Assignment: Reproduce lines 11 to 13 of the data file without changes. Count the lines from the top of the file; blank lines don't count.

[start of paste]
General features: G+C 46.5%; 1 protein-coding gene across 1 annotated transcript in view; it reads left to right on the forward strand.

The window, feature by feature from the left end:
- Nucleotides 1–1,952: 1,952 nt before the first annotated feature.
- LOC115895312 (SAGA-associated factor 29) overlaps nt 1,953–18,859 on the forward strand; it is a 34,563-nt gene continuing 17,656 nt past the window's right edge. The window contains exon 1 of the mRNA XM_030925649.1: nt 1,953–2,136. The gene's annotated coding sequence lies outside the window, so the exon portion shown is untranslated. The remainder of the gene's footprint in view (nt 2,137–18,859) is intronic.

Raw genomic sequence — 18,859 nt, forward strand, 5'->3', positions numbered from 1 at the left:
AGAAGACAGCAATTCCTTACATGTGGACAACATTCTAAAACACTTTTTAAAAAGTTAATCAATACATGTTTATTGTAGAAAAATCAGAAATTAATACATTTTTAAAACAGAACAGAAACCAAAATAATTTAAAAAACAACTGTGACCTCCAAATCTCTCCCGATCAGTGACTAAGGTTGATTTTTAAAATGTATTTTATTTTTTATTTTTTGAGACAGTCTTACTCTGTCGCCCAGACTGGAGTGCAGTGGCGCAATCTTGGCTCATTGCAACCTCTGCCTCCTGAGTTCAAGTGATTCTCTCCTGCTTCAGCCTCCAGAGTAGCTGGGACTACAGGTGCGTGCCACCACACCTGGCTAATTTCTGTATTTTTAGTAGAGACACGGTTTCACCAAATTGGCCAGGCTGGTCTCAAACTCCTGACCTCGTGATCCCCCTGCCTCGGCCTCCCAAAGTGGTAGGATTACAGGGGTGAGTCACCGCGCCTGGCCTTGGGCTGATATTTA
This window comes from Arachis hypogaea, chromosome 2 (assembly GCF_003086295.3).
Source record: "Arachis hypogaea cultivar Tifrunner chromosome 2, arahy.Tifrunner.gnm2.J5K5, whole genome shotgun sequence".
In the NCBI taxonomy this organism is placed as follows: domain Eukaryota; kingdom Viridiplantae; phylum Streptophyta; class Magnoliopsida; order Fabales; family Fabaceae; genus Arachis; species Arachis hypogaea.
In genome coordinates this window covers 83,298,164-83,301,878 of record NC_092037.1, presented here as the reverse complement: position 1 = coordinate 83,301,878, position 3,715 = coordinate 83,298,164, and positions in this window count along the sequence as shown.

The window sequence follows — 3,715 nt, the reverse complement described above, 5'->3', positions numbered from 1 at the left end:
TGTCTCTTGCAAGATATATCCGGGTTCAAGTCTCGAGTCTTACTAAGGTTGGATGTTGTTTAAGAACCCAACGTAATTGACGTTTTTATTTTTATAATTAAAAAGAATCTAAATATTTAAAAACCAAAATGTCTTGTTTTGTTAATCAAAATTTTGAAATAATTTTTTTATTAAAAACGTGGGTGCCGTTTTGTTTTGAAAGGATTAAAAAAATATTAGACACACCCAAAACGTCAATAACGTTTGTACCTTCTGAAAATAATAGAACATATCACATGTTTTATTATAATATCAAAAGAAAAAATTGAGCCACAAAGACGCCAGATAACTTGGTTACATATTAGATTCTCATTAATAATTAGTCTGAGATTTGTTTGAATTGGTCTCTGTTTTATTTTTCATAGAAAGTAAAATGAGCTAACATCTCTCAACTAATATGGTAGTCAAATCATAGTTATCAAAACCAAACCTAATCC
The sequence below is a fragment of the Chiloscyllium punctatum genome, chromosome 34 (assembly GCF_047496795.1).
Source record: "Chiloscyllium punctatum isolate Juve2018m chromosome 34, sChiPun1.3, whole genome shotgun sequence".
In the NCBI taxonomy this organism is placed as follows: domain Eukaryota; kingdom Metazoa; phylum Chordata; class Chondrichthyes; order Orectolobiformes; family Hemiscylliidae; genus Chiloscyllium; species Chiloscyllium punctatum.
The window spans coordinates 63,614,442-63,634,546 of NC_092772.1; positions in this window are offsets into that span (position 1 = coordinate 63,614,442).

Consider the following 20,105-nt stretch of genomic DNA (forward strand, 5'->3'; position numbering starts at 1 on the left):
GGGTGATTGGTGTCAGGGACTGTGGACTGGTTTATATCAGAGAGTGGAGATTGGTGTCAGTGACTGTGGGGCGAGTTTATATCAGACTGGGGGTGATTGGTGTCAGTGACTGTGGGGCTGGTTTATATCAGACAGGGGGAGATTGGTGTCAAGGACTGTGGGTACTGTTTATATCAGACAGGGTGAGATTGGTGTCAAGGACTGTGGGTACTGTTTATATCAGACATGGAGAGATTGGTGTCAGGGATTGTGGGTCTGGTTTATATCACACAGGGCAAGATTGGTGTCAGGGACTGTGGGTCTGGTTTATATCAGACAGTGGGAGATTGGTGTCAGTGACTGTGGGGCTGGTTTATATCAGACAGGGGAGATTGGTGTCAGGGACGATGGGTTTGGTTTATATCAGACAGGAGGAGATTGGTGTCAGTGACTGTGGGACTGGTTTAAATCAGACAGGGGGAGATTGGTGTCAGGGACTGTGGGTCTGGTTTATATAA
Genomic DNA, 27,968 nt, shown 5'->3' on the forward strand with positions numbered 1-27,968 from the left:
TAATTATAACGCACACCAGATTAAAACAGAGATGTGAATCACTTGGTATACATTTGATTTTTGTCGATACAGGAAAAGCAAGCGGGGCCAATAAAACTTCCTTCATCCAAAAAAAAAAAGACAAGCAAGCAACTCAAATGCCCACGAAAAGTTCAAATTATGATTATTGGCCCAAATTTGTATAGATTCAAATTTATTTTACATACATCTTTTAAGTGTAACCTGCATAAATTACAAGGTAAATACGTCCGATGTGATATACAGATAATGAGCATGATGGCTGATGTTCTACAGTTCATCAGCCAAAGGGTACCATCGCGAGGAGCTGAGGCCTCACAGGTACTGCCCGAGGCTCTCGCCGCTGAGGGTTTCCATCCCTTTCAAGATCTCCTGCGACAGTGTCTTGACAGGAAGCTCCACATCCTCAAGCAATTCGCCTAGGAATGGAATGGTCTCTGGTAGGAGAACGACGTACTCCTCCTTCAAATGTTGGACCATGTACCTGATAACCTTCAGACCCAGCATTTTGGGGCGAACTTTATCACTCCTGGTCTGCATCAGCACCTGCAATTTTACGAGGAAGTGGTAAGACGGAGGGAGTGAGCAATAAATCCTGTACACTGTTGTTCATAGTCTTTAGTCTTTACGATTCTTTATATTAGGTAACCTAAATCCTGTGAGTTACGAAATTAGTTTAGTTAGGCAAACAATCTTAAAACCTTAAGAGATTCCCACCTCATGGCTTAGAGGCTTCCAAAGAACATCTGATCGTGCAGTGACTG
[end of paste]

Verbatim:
The window sequence follows — 3,715 nt, the reverse complement described above, 5'->3', positions numbered from 1 at the left end:
TGTCTCTTGCAAGATATATCCGGGTTCAAGTCTCGAGTCTTACTAAGGTTGGATGTTGTTTAAGAACCCAACGTAATTGACGTTTTTATTTTTATAATTAAAAAGAATCTAAATATTTAAAAACCAAAATGTCTTGTTTTGTTAATCAAAATTTTGAAATAATTTTTTTATTAAAAACGTGGGTGCCGTTTTGTTTTGAAAGGATTAAAAAAATATTAGACACACCCAAAACGTCAATAACGTTTGTACCTTCTGAAAATAATAGAACATATCACATGTTTTATTATAATATCAAAAGAAAAAATTGAGCCACAAAGACGCCAGATAACTTGGTTACATATTAGATTCTCATTAATAATTAGTCTGAGATTTGTTTGAATTGGTCTCTGTTTTATTTTTCATAGAAAGTAAAATGAGCTAACATCTCTCAACTAATATGGTAGTCAAATCATAGTTATCAAAACCAAACCTAATCC
The sequence below is a fragment of the Chiloscyllium punctatum genome, chromosome 34 (assembly GCF_047496795.1).